Vince Williams may have been the happiest young player on the Steelers when veteran linebacker James Harrison was coaxed out of retirement in September 2014.
Williams arrived as a rookie in 2013, and his locker was next to Harrison’s old locker at UPMC Rooney Sports Complex. That was when Harrison joined the Cincinnati Bengals, and then hung up the cleats, briefly.
Once Harrison rejoined the team, wrote the Pittsburgh Post-Gazette, he took his stall next to Williams. There, beside Harrison and Antonio Brown, Williams soaked in as much wisdom as he could.
“I actually thank God for it,” Williams said. “James has had a big influence on my life, whether it’s been communicating with him or just through osmosis, seeing him every day and being around that and being exposed to that.”
Now Williams is ready to start at linebacker after spending four years as the top reserve at inside linebacker.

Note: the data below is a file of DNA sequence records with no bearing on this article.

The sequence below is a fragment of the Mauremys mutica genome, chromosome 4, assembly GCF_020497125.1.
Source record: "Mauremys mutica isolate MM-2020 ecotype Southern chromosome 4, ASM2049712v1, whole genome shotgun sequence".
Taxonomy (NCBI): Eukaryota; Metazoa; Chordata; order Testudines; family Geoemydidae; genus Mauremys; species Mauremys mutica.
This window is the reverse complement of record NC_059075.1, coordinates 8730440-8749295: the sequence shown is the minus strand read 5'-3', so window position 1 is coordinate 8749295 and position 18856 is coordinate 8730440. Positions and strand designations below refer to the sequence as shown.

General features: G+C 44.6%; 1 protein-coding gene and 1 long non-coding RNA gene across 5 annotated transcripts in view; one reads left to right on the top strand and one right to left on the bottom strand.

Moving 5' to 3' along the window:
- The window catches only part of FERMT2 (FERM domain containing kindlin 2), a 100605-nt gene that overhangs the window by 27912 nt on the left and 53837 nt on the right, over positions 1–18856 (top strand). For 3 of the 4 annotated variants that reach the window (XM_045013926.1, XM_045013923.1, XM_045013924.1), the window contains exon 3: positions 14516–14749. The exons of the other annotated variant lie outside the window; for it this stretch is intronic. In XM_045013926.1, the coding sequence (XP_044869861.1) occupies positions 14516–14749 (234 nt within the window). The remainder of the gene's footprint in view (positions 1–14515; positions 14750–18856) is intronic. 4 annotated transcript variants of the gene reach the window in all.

"The Steelers were comfortable enough with Williams that they allowed longtime starter Lawrence Timmons to sign with Miami in the offseason. Williams has 17 NFL starts under his belt, but he left nothing to chance this summer," wrote the Post.
"When the opportunity arose again to train with Harrison he jumped at the chance. It’s something he has done for the past few years. After the Steelers broke minicamp in June, Williams went to Arizona to train for a month."
Harrison has played host to Williams, Ryan Shazier and other young Steelers in hopes his mentoring will help the defense regain the heights it enjoyed when Harrison was in his prime years. Most Steelers fans might be aware of the famous workouts. He posts many of his exercises on his Instagram account.
“‘Deebo’ works out every morning at 5 o’clock. Every single morning. I was making a joke the other day. I was like, ‘Man, if I ever wanted to kidnap you it would be so easy because I always know where you are.’ Just to have that consistency for as long as he has is so impressive.”
“What people don’t really understand is the most impressive part about James is his mentality and his approach to the game,” Williams said. “Most people just see the feats of strength. That’s impressive, but more than that, it’s just his mind."